From Brian's Desk

Contact Center Excellence – Stand Out From The Crowd

A Look At Utilization

Utilization, quite literally, means “put to use”.  When agents are idle, they are not “put to use” and the idle time is therefore just cost.  The task of a contact center manager is to increase utilization thereby reducing idle time and cost.  Let’s face it, operating a contact center is a numbers game.  The higher the contact volume and the more uniform its distribution throughout the day, week, and month, the greater the chance of having little idle time.  The opposite is also true.  The lower the contact volume, and the more variation in the arrival of the contacts, the more idle time you will have.  Therefore, a single ‘pool’ of agents will always have less idle time, and a higher utilization, than if the single pool is broken up into smaller pools.

For a variety of reasons, sometimes valid, contact center managers break up the single pool by segmenting agents according to skills or channel and hence create multiple smaller pools of agents.  This segmenting is valid when the skills needed to handle the various types of contacts are very different.  This difference in skills may be of the more vs. less form, i.e. account balance vs. researching an erroneous entry on a bank statement.  In this case, presumably the account balance inquiry can be handled by an agent with lower skills, and at a lower cost.  The difference in skills costs may well outweigh the cost of a lower utilization.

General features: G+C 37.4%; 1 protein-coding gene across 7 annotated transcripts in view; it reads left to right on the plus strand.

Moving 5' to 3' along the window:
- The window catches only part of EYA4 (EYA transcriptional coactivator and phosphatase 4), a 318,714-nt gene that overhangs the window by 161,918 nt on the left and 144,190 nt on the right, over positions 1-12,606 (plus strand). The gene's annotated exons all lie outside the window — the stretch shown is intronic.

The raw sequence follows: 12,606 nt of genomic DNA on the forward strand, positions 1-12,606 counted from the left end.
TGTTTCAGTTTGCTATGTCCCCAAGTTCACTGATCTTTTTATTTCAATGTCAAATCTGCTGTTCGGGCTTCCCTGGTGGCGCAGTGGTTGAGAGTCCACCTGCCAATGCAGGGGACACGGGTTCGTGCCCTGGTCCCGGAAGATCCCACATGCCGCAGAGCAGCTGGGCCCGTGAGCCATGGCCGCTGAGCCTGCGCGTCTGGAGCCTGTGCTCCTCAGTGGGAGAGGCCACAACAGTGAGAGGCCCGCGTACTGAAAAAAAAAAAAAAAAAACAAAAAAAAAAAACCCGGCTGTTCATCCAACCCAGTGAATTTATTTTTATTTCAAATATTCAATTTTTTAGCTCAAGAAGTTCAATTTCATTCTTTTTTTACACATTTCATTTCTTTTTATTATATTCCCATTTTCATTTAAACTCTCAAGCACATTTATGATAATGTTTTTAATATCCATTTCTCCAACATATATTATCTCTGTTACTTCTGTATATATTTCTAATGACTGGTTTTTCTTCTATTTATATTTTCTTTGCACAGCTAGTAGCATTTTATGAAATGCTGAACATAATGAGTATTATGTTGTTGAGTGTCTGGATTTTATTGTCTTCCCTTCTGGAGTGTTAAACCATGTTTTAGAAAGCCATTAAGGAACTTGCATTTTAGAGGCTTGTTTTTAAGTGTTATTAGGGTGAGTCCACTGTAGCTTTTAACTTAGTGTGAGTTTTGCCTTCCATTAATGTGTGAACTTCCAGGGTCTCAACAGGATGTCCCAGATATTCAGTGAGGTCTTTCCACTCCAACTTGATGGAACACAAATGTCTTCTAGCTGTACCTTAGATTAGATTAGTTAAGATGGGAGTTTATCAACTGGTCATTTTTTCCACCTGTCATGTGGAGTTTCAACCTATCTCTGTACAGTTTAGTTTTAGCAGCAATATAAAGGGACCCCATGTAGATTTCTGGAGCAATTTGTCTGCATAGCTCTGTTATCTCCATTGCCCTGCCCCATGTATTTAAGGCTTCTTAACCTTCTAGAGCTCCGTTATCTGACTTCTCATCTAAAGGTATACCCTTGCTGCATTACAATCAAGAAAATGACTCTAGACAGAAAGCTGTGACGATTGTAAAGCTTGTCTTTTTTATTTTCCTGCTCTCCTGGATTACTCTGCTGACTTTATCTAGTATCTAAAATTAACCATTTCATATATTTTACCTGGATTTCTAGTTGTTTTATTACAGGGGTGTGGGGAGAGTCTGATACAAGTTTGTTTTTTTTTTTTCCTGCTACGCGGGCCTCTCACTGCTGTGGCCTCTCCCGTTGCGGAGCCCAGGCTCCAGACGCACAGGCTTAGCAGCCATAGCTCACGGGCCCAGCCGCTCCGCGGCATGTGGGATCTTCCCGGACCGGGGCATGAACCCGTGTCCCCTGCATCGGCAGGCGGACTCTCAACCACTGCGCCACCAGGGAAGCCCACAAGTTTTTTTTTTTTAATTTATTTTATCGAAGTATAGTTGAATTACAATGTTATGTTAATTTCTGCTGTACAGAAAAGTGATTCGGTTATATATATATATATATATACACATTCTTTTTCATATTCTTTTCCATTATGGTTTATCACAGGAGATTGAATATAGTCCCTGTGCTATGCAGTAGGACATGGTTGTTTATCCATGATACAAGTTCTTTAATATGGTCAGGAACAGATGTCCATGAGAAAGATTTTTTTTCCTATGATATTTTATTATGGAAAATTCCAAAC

The skills difference may be reflective of the diversity of the business, for example the skills to handle a mortgage refinance question are very different than the skills to handle a question relating to life insurance options.

Or the skills difference may be related to communication, some agents are just better at speaking and others are better at typing (to handle chats and eMail).

Whatever the skills differences, be sure they are significant enough to warrant the decrease in utilization.  Run your staffing models using a combined pool and separate pools of agents so that you are well aware of the cost of operating with the separate pools.  If the cost due to the utilization decrease is more than you want to see, try cross-training and/or improving your knowledge base to get closer to a single pool model.  The larger the pool, the more utilization you will have, so first exhaust other options before coming to the conclusion to segment your agents.


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